Alison and Chris had both visited the Ashmolean Museum to ascertain what similarities there were between their English antiquities collections and the PRM. During this period they also worked very intensively on the location and time-period related information on each of the English artefacts.
Chris Wingfield has continued his archival and library research as well as giving several papers, including one to the MEG conference. Earlier in the period he had spent some time preparing statistics on collection events connected with the English collections (these will be available via the http://england.prm.ox.ac.uk website). This extended the work begun by Katy Barrett in the summer of 2007. Chris attended several meetings of the Marie Curie funded NaMu workshops, where he presented papers on various aspects of his research work. During December he carried out a week's research in Somerset looking in detail at the Tylor collections from that area as well as other Somerset related material and the archives of the Somerset Archaeological and Natural History Society, Somerset County Archive and Somerset Studies Centre, the Wellington Literary Institute and Taunton Museum. Ollie Douglas had accompanied him on this research visit. Chris had written several object biographies. He hopes to work on the stone tool collections among other areas during the remainder of the project as well as beginning writing the monograph of the project with Chris Gosden.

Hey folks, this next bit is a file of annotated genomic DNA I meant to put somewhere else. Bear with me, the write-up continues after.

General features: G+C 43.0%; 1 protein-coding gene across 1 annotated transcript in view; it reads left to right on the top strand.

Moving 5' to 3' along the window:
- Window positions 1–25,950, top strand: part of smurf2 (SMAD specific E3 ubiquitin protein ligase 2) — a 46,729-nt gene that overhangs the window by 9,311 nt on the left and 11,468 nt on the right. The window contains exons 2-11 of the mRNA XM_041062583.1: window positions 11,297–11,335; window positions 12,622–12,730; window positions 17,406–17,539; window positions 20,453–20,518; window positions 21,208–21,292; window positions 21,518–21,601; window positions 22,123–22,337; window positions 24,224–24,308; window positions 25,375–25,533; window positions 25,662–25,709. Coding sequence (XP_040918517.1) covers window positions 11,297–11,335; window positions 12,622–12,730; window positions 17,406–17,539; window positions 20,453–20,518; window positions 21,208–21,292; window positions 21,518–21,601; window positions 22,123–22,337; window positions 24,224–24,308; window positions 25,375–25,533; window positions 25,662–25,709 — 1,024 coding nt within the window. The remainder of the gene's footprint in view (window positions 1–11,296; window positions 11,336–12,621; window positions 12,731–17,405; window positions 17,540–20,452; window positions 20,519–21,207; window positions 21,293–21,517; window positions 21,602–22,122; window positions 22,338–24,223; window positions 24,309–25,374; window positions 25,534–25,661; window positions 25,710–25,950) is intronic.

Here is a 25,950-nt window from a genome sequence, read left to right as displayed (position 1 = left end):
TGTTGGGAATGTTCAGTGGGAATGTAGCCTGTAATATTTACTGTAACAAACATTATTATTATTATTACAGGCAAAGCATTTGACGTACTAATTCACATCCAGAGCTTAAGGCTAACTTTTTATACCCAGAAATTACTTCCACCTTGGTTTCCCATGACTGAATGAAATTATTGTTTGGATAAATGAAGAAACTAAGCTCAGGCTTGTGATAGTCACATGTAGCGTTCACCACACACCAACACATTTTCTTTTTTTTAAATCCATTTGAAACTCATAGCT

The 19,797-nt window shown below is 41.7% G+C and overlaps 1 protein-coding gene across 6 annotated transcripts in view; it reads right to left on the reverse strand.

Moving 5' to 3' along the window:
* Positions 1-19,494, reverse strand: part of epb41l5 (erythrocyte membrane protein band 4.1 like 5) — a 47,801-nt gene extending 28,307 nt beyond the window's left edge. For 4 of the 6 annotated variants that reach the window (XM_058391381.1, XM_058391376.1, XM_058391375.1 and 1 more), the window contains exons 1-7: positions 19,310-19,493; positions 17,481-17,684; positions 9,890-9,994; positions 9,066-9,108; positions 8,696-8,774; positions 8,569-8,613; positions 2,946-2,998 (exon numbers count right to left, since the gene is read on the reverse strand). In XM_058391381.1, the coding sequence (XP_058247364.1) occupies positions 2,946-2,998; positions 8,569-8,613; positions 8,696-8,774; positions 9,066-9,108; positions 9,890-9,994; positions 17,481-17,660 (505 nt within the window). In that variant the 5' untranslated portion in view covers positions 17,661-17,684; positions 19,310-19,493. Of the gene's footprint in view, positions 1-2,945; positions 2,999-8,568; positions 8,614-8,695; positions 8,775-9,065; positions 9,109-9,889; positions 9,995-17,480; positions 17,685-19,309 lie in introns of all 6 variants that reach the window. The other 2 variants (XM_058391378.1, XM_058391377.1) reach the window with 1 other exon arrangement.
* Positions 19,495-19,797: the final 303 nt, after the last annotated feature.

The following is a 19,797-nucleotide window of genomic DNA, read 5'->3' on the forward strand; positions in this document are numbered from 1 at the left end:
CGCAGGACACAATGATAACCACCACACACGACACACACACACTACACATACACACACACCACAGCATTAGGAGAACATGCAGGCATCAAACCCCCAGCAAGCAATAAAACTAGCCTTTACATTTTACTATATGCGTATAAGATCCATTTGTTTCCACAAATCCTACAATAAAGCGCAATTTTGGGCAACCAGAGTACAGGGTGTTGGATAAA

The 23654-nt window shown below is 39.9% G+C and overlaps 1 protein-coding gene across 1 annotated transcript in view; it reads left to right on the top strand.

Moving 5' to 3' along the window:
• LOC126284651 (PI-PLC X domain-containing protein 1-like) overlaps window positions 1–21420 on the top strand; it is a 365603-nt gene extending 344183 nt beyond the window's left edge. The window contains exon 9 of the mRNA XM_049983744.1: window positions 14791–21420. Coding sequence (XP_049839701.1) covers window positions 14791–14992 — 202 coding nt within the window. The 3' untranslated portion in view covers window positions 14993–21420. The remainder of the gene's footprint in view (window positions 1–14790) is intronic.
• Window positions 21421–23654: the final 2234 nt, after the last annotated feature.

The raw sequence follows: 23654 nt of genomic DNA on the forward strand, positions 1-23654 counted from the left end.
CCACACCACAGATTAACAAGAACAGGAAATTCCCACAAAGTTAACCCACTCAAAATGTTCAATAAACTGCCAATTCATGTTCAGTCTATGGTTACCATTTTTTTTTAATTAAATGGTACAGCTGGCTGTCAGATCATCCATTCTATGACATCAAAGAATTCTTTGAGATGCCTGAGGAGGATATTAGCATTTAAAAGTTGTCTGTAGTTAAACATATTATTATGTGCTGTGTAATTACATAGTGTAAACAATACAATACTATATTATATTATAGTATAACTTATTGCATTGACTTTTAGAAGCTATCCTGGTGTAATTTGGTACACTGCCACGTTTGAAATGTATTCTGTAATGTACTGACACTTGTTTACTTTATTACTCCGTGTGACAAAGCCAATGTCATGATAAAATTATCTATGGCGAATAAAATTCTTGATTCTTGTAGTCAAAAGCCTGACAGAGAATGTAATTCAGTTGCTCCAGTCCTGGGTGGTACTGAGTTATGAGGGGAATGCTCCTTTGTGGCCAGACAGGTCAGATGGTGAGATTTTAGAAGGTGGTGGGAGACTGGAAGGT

David Harris has continued to work on the website design. In December 2007 the website went live and can be found at. It will continue to be updated during the life of the project and readers are asked to keep checking the website to see the most recent changes. He is still spending much time trying to ensure that the innovative mapping elements of the site work as smoothly as possible. Some time was devoted during this period to developmental work with the new server which will host the website.
Peter Rivière has completed phase one of his research on the Fellows of the Royal Anthropological Institute in 1900, a database will shortly be available on the England website. He continued to be interested in the proposals for a Museum of English Life and Traditions (MELT) after the second World War.
Nicolette Makovichy and Mike Heaney both worked on their object biographies for the website on lace-making and morris related artefacts respectively.
Katy Barrett worked on scanning and preparing the Balfour field diaries for web publication
Since the last meeting a large number of object biographies have been put onto the website. The project team is extremely grateful to all their colleagues for writing these biographies which should prove a very attractive part of the website.
During the last six months the project team has realised that some of the material produced for the website covers particular themes in detail and a separate part of the website is currently under construction. In the end this section will include object biographies for groups of artefacts (such as death and calendar related items), the Oxfordshire collections amongst others.
17 April 2008